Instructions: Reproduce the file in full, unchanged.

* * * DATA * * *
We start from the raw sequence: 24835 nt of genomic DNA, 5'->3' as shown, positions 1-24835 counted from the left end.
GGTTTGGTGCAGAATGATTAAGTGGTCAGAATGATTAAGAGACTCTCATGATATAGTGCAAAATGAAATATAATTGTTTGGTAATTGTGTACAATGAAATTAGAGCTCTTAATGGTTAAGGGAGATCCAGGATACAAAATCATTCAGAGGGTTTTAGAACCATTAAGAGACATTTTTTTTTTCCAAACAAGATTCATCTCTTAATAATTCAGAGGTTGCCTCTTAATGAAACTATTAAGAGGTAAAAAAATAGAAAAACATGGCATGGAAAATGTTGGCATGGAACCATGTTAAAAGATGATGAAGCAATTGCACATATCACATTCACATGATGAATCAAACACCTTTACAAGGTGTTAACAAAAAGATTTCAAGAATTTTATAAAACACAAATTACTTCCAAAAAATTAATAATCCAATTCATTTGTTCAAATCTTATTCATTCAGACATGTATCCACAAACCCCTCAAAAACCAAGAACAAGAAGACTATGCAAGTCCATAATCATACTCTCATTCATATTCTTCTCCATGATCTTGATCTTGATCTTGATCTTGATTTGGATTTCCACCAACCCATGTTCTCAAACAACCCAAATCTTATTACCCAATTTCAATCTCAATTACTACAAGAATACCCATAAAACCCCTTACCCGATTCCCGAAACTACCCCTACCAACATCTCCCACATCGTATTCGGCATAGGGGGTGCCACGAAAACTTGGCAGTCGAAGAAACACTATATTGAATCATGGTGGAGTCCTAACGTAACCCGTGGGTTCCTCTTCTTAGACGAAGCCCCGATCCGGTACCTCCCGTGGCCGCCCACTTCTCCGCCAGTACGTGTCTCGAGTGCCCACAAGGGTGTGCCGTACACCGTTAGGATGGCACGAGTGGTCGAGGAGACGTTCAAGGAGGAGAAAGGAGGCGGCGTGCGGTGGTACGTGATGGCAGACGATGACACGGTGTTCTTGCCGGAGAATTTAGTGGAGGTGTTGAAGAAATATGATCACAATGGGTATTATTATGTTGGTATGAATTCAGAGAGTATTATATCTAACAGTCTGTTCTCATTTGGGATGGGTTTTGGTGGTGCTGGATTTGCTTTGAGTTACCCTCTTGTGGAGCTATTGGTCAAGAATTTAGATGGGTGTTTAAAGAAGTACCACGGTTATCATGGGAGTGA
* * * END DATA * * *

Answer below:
We start from the raw sequence: 24835 nt of genomic DNA, 5'->3' as shown, positions 1-24835 counted from the left end.
GGTTTGGTGCAGAATGATTAAGTGGTCAGAATGATTAAGAGACTCTCATGATATAGTGCAAAATGAAATATAATTGTTTGGTAATTGTGTACAATGAAATTAGAGCTCTTAATGGTTAAGGGAGATCCAGGATACAAAATCATTCAGAGGGTTTTAGAACCATTAAGAGACATTTTTTTTTTCCAAACAAGATTCATCTCTTAATAATTCAGAGGTTGCCTCTTAATGAAACTATTAAGAGGTAAAAAAATAGAAAAACATGGCATGGAAAATGTTGGCATGGAACCATGTTAAAAGATGATGAAGCAATTGCACATATCACATTCACATGATGAATCAAACACCTTTACAAGGTGTTAACAAAAAGATTTCAAGAATTTTATAAAACACAAATTACTTCCAAAAAATTAATAATCCAATTCATTTGTTCAAATCTTATTCATTCAGACATGTATCCACAAACCCCTCAAAAACCAAGAACAAGAAGACTATGCAAGTCCATAATCATACTCTCATTCATATTCTTCTCCATGATCTTGATCTTGATCTTGATCTTGATTTGGATTTCCACCAACCCATGTTCTCAAACAACCCAAATCTTATTACCCAATTTCAATCTCAATTACTACAAGAATACCCATAAAACCCCTTACCCGATTCCCGAAACTACCCCTACCAACATCTCCCACATCGTATTCGGCATAGGGGGTGCCACGAAAACTTGGCAGTCGAAGAAACACTATATTGAATCATGGTGGAGTCCTAACGTAACCCGTGGGTTCCTCTTCTTAGACGAAGCCCCGATCCGGTACCTCCCGTGGCCGCCCACTTCTCCGCCAGTACGTGTCTCGAGTGCCCACAAGGGTGTGCCGTACACCGTTAGGATGGCACGAGTGGTCGAGGAGACGTTCAAGGAGGAGAAAGGAGGCGGCGTGCGGTGGTACGTGATGGCAGACGATGACACGGTGTTCTTGCCGGAGAATTTAGTGGAGGTGTTGAAGAAATATGATCACAATGGGTATTATTATGTTGGTATGAATTCAGAGAGTATTATATCTAACAGTCTGTTCTCATTTGGGATGGGTTTTGGTGGTGCTGGATTTGCTTTGAGTTACCCTCTTGTGGAGCTATTGGTCAAGAATTTAGATGGGTGTTTAAAGAAGTACCACGGTTATCATGGGAGTGA